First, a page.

What is a prior art search?
For an invention to be patented, the criteria of novelty and non-obviousness have to be met. A prior art search is undertaken to ascertain whether an invention is new and non-obvious, or not.
What are the benefits of a prior art search?
To begin with, a prior art search will uncover any knowledge existing prior to the invention at hand. This knowledge might include, but may not be limited to, patent applications, scientific theses and industrial know-how. Once this knowledge is obtained, an inventor will get an accurate idea of just how novel and non-obvious the invention is. Later, the inventor can, accordingly, re-work his invention and patent application to enable the grant of a patent for the invention. Thus, a prior art search will help distinguish between what is already known (prior art) and what is new (invention).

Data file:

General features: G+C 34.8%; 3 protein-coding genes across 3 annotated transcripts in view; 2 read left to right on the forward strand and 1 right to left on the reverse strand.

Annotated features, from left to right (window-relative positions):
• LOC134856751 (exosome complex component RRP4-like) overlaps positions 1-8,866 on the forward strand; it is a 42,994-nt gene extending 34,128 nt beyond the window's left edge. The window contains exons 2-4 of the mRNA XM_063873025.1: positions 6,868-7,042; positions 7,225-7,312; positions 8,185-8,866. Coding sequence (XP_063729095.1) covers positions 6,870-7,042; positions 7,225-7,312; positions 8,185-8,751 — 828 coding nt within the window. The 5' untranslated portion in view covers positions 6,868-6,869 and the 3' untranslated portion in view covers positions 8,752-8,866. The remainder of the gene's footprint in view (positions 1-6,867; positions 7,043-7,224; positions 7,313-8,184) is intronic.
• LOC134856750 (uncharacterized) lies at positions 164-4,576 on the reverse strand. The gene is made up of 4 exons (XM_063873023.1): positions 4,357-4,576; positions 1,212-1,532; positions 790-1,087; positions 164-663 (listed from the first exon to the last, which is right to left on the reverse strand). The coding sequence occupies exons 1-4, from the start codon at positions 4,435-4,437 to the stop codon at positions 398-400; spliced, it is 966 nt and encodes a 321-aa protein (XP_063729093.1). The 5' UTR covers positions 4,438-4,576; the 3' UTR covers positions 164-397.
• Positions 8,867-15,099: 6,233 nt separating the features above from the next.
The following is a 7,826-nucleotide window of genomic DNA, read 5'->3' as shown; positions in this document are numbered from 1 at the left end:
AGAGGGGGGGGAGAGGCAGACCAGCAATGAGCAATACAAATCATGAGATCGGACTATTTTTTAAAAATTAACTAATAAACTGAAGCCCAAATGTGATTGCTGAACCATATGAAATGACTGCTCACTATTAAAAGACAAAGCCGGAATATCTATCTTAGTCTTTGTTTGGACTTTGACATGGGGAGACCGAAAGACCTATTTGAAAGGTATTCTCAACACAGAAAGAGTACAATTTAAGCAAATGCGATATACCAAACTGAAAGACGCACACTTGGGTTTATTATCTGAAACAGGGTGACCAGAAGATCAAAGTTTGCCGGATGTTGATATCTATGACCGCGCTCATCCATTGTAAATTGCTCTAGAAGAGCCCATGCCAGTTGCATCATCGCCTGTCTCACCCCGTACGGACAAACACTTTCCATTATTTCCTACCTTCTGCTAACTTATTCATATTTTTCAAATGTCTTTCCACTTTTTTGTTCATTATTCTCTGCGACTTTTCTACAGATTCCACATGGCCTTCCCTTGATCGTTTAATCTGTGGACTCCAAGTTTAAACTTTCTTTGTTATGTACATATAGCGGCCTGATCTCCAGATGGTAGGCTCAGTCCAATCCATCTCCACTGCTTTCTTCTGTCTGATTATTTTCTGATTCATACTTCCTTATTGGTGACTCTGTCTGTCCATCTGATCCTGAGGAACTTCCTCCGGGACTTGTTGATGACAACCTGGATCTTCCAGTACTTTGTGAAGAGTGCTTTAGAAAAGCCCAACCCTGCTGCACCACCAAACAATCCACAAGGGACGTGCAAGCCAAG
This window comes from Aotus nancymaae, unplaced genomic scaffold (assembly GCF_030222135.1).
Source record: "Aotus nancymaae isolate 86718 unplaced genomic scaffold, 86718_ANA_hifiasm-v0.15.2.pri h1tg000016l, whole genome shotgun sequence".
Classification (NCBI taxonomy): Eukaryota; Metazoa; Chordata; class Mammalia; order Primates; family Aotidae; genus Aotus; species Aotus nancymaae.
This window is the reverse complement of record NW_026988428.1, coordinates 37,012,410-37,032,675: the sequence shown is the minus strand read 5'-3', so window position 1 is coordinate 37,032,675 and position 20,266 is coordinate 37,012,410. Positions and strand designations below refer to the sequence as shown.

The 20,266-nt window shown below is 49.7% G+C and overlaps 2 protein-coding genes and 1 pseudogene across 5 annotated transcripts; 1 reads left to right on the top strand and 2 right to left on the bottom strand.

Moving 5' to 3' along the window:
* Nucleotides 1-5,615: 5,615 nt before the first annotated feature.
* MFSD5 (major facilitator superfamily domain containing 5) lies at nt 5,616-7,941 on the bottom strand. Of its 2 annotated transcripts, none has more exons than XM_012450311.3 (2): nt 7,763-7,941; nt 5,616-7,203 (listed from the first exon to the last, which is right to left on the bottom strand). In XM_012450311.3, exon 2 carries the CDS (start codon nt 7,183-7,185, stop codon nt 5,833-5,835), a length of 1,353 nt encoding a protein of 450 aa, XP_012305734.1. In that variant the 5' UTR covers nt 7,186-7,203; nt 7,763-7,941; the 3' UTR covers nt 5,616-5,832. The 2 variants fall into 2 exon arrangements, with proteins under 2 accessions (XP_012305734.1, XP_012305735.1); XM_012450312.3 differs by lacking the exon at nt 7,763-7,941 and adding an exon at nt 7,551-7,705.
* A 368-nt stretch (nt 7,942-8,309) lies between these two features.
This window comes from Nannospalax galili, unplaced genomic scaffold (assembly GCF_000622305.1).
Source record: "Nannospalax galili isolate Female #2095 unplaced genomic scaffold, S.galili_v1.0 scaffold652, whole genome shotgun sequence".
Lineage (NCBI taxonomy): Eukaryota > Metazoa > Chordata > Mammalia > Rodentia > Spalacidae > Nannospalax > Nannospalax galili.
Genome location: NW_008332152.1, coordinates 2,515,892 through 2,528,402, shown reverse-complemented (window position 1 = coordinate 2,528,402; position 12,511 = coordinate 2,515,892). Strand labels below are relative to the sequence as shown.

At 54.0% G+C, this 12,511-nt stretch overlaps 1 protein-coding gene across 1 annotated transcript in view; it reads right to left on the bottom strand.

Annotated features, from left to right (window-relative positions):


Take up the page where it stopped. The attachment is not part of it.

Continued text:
The secondary benefit of a prior art search is that an inventor can also use the findings to understand the prevailing state of art in his field of research. This will provide guidance on the give an idea as to how the future scope of research could be.
How is a prior art search done?
IPTeL recommends inventors to engage in four phases during the prior art search.
- Short-listing of keywords
- Exhaustive search of databases
- Extensive Internet-based search
- Analysis and interpretation of search results
Inventors are also recommended to contact IPTeL for any help with a prior art search.